The Knack exemplified American New Wave – a short haired, 60s-influenced band playing straight-ahead pop-rock while sporting skinny ties and modish suits.
Charting worldwide in 1979 with the catchy, syncopated My Sharona, The Knack were briefly a bona fide pop sensation. The single blared on car radios throughout that summer, and their debut album, Get The Knack, sold 5 million copies in the US.
In the States, the beaty, swinging follow-up Good Girls Don’t stalled just outside the Top 10 but, in the UK, it didn’t even reach the Top 50.
Because their success was based on one thing (Sharona) they were never allowed to do anything different and the British press – who viewed The Knack suspiciously as bandwagon-jumpers – grew very hostile to the band.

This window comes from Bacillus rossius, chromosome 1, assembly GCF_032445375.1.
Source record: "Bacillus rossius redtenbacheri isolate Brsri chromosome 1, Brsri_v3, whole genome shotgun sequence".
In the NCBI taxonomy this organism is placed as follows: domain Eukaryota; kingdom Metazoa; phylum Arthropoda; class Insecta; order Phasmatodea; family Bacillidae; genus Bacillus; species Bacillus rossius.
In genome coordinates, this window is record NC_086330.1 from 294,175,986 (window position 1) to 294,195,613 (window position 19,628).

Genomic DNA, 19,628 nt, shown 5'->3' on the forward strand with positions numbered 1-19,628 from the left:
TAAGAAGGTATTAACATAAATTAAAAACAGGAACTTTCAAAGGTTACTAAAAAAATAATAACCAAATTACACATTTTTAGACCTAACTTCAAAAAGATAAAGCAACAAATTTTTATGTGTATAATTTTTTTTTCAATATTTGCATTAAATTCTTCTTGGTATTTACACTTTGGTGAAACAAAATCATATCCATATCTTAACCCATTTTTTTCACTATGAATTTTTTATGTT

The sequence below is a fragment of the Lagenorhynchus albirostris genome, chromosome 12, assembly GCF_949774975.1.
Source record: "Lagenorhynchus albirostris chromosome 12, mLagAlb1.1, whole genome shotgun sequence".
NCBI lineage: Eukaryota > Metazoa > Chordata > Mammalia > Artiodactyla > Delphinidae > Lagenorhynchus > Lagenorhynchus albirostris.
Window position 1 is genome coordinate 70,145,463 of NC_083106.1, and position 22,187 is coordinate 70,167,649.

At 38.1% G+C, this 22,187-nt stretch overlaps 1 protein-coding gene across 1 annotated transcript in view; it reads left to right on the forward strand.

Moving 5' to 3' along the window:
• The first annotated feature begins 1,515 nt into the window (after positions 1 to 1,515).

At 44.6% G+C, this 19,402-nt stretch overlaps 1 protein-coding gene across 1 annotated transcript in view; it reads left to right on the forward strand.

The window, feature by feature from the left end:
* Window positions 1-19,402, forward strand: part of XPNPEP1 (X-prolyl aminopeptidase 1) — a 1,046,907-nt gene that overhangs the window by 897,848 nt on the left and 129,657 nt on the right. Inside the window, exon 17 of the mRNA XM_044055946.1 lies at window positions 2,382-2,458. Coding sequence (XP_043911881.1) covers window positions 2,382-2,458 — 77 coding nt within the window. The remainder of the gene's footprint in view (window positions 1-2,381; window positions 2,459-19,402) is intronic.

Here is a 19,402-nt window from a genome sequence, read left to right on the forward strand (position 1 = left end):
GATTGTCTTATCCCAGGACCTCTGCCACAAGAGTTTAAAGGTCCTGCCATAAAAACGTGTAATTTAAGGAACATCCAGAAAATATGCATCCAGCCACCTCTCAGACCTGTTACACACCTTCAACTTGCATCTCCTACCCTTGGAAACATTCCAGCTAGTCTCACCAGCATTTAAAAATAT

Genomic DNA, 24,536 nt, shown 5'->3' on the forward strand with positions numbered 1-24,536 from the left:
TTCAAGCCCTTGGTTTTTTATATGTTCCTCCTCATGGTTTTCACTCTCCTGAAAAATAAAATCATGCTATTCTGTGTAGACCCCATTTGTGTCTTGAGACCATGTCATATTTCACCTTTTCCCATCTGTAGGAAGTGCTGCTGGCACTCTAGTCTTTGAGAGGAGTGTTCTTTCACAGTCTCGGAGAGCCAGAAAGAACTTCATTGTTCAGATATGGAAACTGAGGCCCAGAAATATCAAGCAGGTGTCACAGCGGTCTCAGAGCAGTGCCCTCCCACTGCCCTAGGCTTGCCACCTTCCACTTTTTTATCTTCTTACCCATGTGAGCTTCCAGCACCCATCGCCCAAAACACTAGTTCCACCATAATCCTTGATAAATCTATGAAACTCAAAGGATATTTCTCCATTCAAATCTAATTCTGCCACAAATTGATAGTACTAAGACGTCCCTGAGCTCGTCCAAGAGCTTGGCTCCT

Suddenly it was all over. The records stopped selling and the girls stopped screaming. Critics began to attack the band’s Beatles-esque packaging as shallow hype and attacked singer-guitarist Doug Fieger for the sexist arrogance of his lyrics.
By November 1980 The Knack were falling apart. Although they buried the hatchet to record Round Trip (1981), the band gave their final performance at an Acapulco nightclub in December 1981.
The Knack were later embraced by Nirvana‘s Kurt Cobain, who rated the Get The Knack album in his Top 20 all-time favourite records, and declared that Nirvana sounded like “a 90s version of Cheap Trick or The Knack”.
The band reformed in 1991 without drummer Bruce Gary, but he rejoined them to make a Badfinger tribute album in 1997. Gary passed away in Los Angeles on 22 August 2006, aged 54.
Doug Fieger (pictured at right) battled brain tumours and lung cancer until his death on 14 February 2010, in Woodland Hills, California. He was 57.